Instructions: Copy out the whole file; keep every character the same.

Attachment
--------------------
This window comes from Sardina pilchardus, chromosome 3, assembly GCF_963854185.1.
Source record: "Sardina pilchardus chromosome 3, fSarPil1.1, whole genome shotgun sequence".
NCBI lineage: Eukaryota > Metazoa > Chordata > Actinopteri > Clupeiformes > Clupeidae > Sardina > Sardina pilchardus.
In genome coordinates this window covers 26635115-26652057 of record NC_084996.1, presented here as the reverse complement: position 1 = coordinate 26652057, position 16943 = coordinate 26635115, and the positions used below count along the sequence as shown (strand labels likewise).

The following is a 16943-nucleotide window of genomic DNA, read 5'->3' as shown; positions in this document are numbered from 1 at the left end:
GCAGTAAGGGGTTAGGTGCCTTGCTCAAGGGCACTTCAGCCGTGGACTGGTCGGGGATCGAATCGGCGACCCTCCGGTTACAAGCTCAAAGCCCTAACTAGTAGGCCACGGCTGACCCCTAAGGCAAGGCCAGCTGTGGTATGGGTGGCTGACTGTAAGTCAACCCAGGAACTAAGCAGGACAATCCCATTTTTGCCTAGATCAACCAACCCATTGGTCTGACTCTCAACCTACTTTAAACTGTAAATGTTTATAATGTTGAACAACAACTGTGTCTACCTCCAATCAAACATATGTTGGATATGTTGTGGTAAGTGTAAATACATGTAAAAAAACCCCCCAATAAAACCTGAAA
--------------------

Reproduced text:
This window comes from Sardina pilchardus, chromosome 3, assembly GCF_963854185.1.
Source record: "Sardina pilchardus chromosome 3, fSarPil1.1, whole genome shotgun sequence".
NCBI lineage: Eukaryota > Metazoa > Chordata > Actinopteri > Clupeiformes > Clupeidae > Sardina > Sardina pilchardus.
In genome coordinates this window covers 26635115-26652057 of record NC_084996.1, presented here as the reverse complement: position 1 = coordinate 26652057, position 16943 = coordinate 26635115, and the positions used below count along the sequence as shown (strand labels likewise).

The following is a 16943-nucleotide window of genomic DNA, read 5'->3' as shown; positions in this document are numbered from 1 at the left end:
GCAGTAAGGGGTTAGGTGCCTTGCTCAAGGGCACTTCAGCCGTGGACTGGTCGGGGATCGAATCGGCGACCCTCCGGTTACAAGCTCAAAGCCCTAACTAGTAGGCCACGGCTGACCCCTAAGGCAAGGCCAGCTGTGGTATGGGTGGCTGACTGTAAGTCAACCCAGGAACTAAGCAGGACAATCCCATTTTTGCCTAGATCAACCAACCCATTGGTCTGACTCTCAACCTACTTTAAACTGTAAATGTTTATAATGTTGAACAACAACTGTGTCTACCTCCAATCAAACATATGTTGGATATGTTGTGGTAAGTGTAAATACATGTAAAAAAACCCCCCAATAAAACCTGAAA